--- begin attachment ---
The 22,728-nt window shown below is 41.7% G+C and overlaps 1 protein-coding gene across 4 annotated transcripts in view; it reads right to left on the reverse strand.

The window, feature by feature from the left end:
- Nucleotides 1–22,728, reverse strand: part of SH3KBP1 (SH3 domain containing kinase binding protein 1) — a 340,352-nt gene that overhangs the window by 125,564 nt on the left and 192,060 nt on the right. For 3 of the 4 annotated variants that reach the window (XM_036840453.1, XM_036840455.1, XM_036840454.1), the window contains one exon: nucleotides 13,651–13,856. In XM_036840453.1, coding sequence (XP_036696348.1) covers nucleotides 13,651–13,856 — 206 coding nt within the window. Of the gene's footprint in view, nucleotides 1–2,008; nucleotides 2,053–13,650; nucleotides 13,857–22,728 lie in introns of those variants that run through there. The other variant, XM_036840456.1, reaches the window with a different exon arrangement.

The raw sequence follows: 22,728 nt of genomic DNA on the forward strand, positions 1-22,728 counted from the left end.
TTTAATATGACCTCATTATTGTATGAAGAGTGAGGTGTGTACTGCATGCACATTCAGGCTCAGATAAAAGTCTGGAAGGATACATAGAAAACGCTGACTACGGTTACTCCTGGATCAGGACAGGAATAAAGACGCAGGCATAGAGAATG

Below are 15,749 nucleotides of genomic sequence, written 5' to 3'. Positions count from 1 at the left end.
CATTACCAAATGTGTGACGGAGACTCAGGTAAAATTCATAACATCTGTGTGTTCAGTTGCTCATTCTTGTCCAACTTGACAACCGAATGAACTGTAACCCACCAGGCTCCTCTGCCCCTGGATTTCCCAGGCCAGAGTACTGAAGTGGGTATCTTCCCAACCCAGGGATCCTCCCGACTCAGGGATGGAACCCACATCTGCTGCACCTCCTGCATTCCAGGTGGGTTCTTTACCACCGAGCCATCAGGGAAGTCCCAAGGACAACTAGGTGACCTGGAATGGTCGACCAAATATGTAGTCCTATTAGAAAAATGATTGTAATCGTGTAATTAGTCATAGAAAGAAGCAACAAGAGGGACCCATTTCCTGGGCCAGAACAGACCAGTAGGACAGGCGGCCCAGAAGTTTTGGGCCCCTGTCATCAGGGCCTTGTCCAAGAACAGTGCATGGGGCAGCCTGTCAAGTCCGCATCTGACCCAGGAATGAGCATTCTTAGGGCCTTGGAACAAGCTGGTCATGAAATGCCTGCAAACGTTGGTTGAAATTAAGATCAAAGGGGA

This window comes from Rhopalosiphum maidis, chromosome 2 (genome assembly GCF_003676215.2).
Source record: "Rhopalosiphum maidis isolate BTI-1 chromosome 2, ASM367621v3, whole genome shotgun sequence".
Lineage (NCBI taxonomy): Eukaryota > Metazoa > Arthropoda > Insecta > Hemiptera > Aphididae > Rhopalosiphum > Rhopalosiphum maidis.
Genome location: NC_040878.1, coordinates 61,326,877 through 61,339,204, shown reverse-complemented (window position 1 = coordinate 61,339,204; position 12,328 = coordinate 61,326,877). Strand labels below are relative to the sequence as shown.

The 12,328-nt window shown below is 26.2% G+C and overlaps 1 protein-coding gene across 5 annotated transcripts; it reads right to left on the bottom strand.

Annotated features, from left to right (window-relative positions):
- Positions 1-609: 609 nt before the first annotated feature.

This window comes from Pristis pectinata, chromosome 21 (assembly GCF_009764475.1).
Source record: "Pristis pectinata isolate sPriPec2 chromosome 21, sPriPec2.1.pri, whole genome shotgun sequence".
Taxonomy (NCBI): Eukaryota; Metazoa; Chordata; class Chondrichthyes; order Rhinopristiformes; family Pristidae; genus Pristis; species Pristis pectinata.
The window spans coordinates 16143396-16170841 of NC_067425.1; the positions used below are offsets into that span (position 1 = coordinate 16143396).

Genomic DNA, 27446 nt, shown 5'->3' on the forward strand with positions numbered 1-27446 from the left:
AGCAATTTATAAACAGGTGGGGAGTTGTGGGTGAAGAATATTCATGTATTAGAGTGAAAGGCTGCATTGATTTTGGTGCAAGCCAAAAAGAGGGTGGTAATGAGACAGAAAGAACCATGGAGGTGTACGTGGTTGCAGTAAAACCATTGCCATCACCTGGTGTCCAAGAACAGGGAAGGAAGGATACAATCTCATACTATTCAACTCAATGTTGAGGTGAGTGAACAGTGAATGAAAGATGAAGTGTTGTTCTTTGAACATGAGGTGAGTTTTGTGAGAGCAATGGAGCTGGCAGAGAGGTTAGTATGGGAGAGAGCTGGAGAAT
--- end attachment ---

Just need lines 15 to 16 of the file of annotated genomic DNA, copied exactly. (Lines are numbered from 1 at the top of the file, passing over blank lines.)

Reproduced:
This window comes from Pristis pectinata, chromosome 21 (assembly GCF_009764475.1).
Source record: "Pristis pectinata isolate sPriPec2 chromosome 21, sPriPec2.1.pri, whole genome shotgun sequence".